• Making employment look like contracting

    Sometimes businesses will try to make a working arrangement which is employment look like contracting, so the worker can be incorrectly treated as a contractor.

    Often these businesses are attempting to avoid their PAYG withholding and super obligations for the worker in order to reduce their labour costs.

    If a working arrangement is employment, it cannot be overridden by trying to make the arrangement look like contracting without changing the underlying legal position.

    Businesses that incorrectly treat employees as contractors and do not meet their required obligations are breaking the law and can face penalties and charges.

    Australian business number (ABN)

    Businesses sometimes request or pressure their workers who are employees to obtain an ABN in the belief this will make the worker a contractor.

    Just because a worker has an ABN does not mean they will be a contractor for every job.

    If the working arrangement is employment, whether the worker has or quotes an ABN makes no difference and will not change the worker into a contractor or alter the obligations you need to meet.

    Not everyone is entitled to an ABN

    When a worker applies for an ABN they will be asked a series of questions to determine if they are entitled to an ABN.

    Only individuals who carry on an enterprise can be entitled to an ABN.

    If a worker provides false or misleading information when applying for an ABN they can be penalised.

    Example – worker not entitled to ABN

    A construction business has won a contract to build a new cafe and needs a labourer to help with the job.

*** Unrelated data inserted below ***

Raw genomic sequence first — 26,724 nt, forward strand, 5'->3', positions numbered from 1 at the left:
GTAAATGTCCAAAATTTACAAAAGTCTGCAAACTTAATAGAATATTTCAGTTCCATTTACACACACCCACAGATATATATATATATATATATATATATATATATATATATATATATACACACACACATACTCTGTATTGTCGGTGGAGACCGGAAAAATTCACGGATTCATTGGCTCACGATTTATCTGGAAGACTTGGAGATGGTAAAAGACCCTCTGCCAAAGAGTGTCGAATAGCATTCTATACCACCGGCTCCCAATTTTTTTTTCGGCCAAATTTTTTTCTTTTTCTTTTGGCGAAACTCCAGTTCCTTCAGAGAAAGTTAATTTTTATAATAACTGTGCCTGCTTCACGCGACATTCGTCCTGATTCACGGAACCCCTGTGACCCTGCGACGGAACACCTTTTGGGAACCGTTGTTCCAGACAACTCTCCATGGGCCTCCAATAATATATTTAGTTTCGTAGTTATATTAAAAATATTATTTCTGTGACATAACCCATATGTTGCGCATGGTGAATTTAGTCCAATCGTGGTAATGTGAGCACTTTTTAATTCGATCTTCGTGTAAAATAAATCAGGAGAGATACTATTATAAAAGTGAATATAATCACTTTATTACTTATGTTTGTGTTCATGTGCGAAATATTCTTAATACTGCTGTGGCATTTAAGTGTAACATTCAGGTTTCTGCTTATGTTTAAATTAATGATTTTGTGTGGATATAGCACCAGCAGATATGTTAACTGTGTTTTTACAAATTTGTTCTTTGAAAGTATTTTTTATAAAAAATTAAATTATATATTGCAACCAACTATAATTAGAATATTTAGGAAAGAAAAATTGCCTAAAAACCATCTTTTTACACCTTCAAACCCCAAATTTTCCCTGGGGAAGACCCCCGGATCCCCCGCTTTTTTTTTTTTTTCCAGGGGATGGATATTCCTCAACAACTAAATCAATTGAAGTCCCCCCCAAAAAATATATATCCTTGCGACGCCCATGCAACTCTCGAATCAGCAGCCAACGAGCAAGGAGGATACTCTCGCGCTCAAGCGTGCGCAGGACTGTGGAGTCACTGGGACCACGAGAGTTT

They select Jamil and tell him if he wants this work, he will need to become a contractor. They also tell him to obtain an ABN.

    As work is in short supply, Jamil agrees to be contractor and applies for an ABN. He provides false information so he qualifies for an ABN.

    Later the ATO reviews the working arrangement and identifies Jamil is an employee.

    As a result, the construction business:

    • is required to treat Jamil as an employee (the ABN holds no weight in the decision and does not make him a contractor)
    • may incur penalties and other charges for not meeting the required obligations for their employee.

    Jamil's ABN will be cancelled and he may be subject to penalties for providing false information.

    End of example

    See also:

    Written or oral contracts

    Businesses and workers will sometimes enter into a written or oral contract specifying a working arrangement is contracting in an attempt to make a worker (who is an employee) look like a contractor.

    If a worker is an employee, a written or oral contract specifying the working arrangement is contracting will not override the employment relationship or alter the obligations a business is required to meet.

    Example – invalid working arrangement

    A carpet laying business wants to reduce labour costs and decides to re-engage all their carpet layers (who currently work in the business as employees) as contractors.

    The carpet laying business gets the carpet layers to sign a contract indicating their working arrangement is contracting.

    Later the ATO reviews the working arrangements of the business and identifies that the carpet layers are employees. As a result, the carpet laying business:

    • is required to treat all the carpet layers as employees (the contract specifying the working arrangement is contracting is invalid and holds no weight in the decision)
    • may incur penalties and other charges for not meeting the required obligations for their employees.
    End of example
      Last modified: 13 Apr 2016QC 18176